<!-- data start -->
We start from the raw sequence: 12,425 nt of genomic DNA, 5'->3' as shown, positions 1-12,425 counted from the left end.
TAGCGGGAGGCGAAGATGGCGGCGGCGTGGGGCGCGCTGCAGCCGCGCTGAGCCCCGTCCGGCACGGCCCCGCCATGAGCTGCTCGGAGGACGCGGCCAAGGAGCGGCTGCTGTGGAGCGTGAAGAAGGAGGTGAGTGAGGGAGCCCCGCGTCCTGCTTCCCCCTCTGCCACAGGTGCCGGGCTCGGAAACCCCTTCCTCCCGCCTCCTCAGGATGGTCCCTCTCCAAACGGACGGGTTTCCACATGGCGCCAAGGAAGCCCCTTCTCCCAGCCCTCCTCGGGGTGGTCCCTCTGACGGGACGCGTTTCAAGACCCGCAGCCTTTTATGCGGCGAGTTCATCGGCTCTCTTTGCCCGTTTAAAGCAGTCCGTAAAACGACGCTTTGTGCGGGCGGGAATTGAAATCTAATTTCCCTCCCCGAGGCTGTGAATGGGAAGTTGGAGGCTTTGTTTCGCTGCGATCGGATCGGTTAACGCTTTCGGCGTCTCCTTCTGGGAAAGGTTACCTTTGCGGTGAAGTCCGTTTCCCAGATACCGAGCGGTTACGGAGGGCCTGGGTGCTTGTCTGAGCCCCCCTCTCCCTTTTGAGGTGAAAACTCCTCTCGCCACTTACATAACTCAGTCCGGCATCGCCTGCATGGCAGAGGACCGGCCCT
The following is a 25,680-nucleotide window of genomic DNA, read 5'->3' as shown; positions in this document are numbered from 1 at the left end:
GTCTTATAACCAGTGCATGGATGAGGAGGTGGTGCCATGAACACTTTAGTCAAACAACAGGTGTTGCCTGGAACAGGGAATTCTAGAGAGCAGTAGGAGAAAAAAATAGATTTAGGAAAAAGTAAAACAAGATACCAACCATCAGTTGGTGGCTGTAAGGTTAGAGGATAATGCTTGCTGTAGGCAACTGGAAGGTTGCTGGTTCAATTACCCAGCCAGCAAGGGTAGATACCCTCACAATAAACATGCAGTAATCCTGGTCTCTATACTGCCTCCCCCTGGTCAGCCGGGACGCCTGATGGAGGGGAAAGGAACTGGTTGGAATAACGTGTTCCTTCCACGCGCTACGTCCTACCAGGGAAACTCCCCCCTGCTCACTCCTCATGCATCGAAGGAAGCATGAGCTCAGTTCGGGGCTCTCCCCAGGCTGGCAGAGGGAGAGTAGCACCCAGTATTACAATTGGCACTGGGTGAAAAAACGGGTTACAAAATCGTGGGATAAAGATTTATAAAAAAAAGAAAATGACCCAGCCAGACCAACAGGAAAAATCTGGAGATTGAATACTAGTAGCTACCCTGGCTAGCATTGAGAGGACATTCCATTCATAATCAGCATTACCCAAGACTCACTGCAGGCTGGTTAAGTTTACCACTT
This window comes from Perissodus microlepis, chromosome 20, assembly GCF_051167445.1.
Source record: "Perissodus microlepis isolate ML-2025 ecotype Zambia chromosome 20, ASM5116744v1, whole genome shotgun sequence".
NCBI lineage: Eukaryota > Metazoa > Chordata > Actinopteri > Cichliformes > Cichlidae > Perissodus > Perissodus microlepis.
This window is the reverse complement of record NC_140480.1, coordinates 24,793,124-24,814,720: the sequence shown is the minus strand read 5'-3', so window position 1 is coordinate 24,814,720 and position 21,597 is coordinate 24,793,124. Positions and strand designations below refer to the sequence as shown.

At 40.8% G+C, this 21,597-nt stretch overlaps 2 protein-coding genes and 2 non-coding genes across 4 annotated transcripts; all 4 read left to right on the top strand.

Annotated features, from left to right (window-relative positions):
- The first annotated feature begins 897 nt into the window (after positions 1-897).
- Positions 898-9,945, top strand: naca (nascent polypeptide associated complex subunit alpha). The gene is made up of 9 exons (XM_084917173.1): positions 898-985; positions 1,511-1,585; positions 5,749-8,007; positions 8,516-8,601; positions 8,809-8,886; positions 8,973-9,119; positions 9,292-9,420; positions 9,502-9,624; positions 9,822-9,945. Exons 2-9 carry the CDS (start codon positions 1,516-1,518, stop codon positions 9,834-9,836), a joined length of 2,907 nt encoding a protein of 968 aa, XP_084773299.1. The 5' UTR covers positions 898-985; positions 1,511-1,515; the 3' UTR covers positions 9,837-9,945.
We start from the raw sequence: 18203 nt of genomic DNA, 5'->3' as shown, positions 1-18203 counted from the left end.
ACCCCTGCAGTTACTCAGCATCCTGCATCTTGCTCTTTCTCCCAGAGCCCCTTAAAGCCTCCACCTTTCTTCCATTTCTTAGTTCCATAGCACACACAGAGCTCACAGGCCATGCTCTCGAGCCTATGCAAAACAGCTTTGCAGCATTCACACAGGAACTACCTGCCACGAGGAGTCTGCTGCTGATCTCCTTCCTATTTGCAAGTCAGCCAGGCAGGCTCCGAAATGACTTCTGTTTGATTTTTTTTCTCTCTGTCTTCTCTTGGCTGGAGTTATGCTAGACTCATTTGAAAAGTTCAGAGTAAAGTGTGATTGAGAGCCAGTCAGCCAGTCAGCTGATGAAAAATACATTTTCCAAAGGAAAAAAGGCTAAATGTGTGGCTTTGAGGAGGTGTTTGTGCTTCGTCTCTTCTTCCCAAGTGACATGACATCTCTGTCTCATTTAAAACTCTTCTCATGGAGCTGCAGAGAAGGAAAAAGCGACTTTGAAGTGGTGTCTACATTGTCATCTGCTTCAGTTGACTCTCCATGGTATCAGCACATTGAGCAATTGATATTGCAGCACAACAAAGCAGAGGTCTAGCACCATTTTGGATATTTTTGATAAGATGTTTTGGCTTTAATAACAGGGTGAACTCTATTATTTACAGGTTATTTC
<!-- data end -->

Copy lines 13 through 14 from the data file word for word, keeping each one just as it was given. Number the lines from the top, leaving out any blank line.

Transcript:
We start from the raw sequence: 18203 nt of genomic DNA, 5'->3' as shown, positions 1-18203 counted from the left end.
ACCCCTGCAGTTACTCAGCATCCTGCATCTTGCTCTTTCTCCCAGAGCCCCTTAAAGCCTCCACCTTTCTTCCATTTCTTAGTTCCATAGCACACACAGAGCTCACAGGCCATGCTCTCGAGCCTATGCAAAACAGCTTTGCAGCATTCACACAGGAACTACCTGCCACGAGGAGTCTGCTGCTGATCTCCTTCCTATTTGCAAGTCAGCCAGGCAGGCTCCGAAATGACTTCTGTTTGATTTTTTTTCTCTCTGTCTTCTCTTGGCTGGAGTTATGCTAGACTCATTTGAAAAGTTCAGAGTAAAGTGTGATTGAGAGCCAGTCAGCCAGTCAGCTGATGAAAAATACATTTTCCAAAGGAAAAAAGGCTAAATGTGTGGCTTTGAGGAGGTGTTTGTGCTTCGTCTCTTCTTCCCAAGTGACATGACATCTCTGTCTCATTTAAAACTCTTCTCATGGAGCTGCAGAGAAGGAAAAAGCGACTTTGAAGTGGTGTCTACATTGTCATCTGCTTCAGTTGACTCTCCATGGTATCAGCACATTGAGCAATTGATATTGCAGCACAACAAAGCAGAGGTCTAGCACCATTTTGGATATTTTTGATAAGATGTTTTGGCTTTAATAACAGGGTGAACTCTATTATTTACAGGTTATTTC